Like most great clubs, Newcastle defend with vigor. If you aren’t going to score a great number of goals, you better defend- and this is Pardew’s Sermon On the Mount—and one his players have taken as gospel- conceding only eight goals in eleven games, best in the league. Defender Steven Taylor has earned cries for an England call as the key cog in that defense—but it’s the players no one really expected to hear from that are the “What’s more” in the tale. Long time laughing stock signings like Ryan Taylor are playing inspired football—Taylor’s winner against Everton this weekend is just one example of a player smugly staring down the cynics. Demba Ba, brought in on a free, has made Ashley look like a cost cutting genius, scoring four times the number of goals Andy Carroll has netted for Liverpool. Andy Carroll’s goal against Everton—a sitter from five yards—received more critical acclaim and social media love than any of Ba’s—but here’s betting the Toon faithful could care less—and you won’t hear many of them crying over their pint about the Carroll sale these days.
Togetherness, long a trait of the better Newcastle sides, is perhaps this club’s finest characteristic. There are absolutely better back fours on paper than Newcastle’s typical grouping of Taylor, Danny Simpson, Ryan Taylor and Fab Coloccini, but they play with great discipline (leading the league in offside calls drawn) and what Pardew dubs “inner belief in execution.” Glue man Cheik Tiote isn’t a brand name like Yaya Toure, Lucas Leiva or Nigel de Jong, but he’s played well enough in front of that central defense and distributed the ball efficiently to lead a counterattack that is sneaky and efficient.
The sturdy defense has been complimented by an attack that has played with a more creative impulse and heartbeat than last year’s version, despite departures. Summer addition Yohan Cabaye has brought creative passing to the side, and he’s found a suitable partner in Jonas Gutierrez, who makes darting and unpredictable runs that have left more than one defense guessing. Demba Ba, fourth in the league in goals tallied, deserves praise yet again in this paragraph, if for no other reason than he’s been deathly efficient in his finishing (fifty percent within the eighteen!) and his work rate has answered questions about his desire and competitive spirit. Recently, as injuries have started piling up (Cabaye among the most concerning with a lingering groin issue)—Newcastle have shown surprising depth as well—the kind capable of sustaining a long run at European football.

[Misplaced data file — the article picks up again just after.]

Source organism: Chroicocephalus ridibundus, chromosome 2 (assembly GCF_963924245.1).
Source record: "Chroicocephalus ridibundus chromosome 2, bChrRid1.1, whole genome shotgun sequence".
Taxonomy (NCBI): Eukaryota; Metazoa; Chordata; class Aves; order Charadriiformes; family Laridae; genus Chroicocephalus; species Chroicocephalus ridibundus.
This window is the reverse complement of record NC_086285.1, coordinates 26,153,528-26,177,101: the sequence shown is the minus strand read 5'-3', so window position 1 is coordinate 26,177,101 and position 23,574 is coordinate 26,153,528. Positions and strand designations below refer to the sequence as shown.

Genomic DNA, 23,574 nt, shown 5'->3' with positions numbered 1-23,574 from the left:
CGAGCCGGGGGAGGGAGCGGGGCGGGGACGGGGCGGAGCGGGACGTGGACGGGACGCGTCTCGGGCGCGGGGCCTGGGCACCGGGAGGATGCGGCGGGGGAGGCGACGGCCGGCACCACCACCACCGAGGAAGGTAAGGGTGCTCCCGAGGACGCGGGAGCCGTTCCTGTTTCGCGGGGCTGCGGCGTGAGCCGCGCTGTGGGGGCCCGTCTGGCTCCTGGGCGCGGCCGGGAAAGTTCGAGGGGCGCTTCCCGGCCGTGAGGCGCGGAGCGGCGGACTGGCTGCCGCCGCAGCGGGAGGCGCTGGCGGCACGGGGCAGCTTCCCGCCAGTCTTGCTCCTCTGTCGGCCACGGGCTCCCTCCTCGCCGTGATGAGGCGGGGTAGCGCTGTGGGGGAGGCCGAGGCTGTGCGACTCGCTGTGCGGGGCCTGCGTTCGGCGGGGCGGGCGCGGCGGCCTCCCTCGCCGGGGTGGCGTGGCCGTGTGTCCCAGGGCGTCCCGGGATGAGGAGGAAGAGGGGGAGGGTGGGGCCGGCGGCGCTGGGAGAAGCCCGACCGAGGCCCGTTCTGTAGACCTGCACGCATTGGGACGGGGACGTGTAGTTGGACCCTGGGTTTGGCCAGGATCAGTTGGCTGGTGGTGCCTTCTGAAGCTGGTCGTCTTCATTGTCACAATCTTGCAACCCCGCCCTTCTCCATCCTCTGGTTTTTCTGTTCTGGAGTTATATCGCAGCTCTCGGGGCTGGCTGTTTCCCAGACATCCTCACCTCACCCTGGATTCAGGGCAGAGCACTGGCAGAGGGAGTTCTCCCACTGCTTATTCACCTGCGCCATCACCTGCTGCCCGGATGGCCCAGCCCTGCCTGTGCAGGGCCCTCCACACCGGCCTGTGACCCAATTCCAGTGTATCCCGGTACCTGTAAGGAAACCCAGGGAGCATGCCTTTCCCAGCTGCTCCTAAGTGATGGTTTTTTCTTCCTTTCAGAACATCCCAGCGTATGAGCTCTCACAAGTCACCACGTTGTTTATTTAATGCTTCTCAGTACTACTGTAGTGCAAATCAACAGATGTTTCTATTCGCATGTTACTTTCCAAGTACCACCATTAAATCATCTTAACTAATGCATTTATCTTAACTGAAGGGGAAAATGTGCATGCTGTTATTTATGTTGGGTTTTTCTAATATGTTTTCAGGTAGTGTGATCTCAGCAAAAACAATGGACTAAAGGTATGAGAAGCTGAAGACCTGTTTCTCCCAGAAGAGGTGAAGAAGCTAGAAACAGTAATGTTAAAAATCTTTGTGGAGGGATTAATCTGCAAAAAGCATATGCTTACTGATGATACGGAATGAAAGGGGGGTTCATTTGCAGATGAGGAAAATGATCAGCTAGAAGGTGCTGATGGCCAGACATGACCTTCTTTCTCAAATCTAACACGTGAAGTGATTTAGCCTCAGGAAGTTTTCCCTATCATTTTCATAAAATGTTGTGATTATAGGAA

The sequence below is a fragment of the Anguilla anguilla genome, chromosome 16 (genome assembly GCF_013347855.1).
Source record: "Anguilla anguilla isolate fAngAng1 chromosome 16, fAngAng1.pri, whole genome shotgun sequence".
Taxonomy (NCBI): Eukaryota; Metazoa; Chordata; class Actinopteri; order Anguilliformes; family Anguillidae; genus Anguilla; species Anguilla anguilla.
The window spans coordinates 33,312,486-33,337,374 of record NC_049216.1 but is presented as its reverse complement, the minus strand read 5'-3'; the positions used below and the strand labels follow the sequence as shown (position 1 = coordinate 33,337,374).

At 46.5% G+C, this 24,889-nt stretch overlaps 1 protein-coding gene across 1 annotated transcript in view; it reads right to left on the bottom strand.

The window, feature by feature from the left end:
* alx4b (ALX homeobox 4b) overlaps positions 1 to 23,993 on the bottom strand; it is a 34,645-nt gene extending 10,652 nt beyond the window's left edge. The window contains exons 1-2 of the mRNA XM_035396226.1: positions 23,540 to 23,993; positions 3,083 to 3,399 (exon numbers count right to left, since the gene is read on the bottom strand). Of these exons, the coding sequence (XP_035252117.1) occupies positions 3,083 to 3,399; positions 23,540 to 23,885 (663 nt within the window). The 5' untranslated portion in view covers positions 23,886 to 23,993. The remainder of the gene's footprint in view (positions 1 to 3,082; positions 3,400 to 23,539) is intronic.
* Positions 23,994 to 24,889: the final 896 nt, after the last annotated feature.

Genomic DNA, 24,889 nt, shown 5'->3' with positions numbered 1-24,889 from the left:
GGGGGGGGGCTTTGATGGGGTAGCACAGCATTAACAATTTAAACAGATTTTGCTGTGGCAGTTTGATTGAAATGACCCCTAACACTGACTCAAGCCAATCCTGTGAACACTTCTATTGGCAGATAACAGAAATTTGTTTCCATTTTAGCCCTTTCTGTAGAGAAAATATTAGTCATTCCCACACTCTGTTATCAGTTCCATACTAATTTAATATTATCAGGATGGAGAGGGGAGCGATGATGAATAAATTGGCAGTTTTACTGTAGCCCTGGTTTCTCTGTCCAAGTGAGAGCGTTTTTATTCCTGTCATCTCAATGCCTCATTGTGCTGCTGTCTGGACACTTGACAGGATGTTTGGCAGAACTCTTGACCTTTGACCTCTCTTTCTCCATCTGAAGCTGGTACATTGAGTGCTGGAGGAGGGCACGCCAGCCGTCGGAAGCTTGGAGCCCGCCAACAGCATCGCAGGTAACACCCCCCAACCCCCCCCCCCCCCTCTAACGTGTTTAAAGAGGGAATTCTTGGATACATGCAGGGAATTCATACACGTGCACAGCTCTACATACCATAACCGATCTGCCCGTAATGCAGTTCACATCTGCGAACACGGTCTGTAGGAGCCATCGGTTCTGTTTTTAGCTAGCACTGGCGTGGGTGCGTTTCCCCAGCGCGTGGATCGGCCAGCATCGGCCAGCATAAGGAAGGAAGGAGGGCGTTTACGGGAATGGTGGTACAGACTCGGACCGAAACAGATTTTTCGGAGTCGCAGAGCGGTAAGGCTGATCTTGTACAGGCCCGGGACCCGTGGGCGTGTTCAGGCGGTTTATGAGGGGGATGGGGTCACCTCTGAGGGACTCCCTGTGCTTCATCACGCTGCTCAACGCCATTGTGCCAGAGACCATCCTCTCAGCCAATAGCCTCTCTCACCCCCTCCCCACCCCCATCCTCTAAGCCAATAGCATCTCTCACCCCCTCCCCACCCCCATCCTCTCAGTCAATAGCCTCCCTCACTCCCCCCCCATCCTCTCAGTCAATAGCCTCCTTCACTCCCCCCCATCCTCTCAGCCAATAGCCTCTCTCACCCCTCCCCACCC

“Sky of longing and emptiness (a dream of life),
Sky of fullness, sky of blessed life (a dream of life).
Come on up for the rising,
Come on up for the rising tonight…”
There is, of course, work left to be done. And the Barclay’s Premier League is full of tales of dreams turning to emptiness in the dead of winter. But you have to admire the Magpies sense of belief. It starts with the manager. “We are doing all right. Who would have thought we’d have been here after 11 games?,” Pardew told Mirror Football. No matter that the lone teams above them in the table—Manchester United and leaders City, lurk ahead on the road. “Whatever I put in front of them they think they are going to win. Inner belief is very important and it is that belief we will take to City and onwards,” Pardew said.
That inner belief extends from the supporters groups at St. James (surprisingly complacent, given results, in their protest to the park’s new name, SportsDirect.Com at St. James Park) to pubs in posh neighborhoods in Florida where one wouldn’t necessarily look for ten Tyneside transplants. “We’re enjoying it, that’s for sure,” Gerald Nanson tells me, and I hear the pride through the telephone. “Pints of Boddington’s and Cider all around,” I ask. “Pints of Boddington’s and Cider all around,” he says. “And of course, Newcastle. More a well-rounded beer than a perfect pint.” Kind of like the side then—more well-rounded than perfect.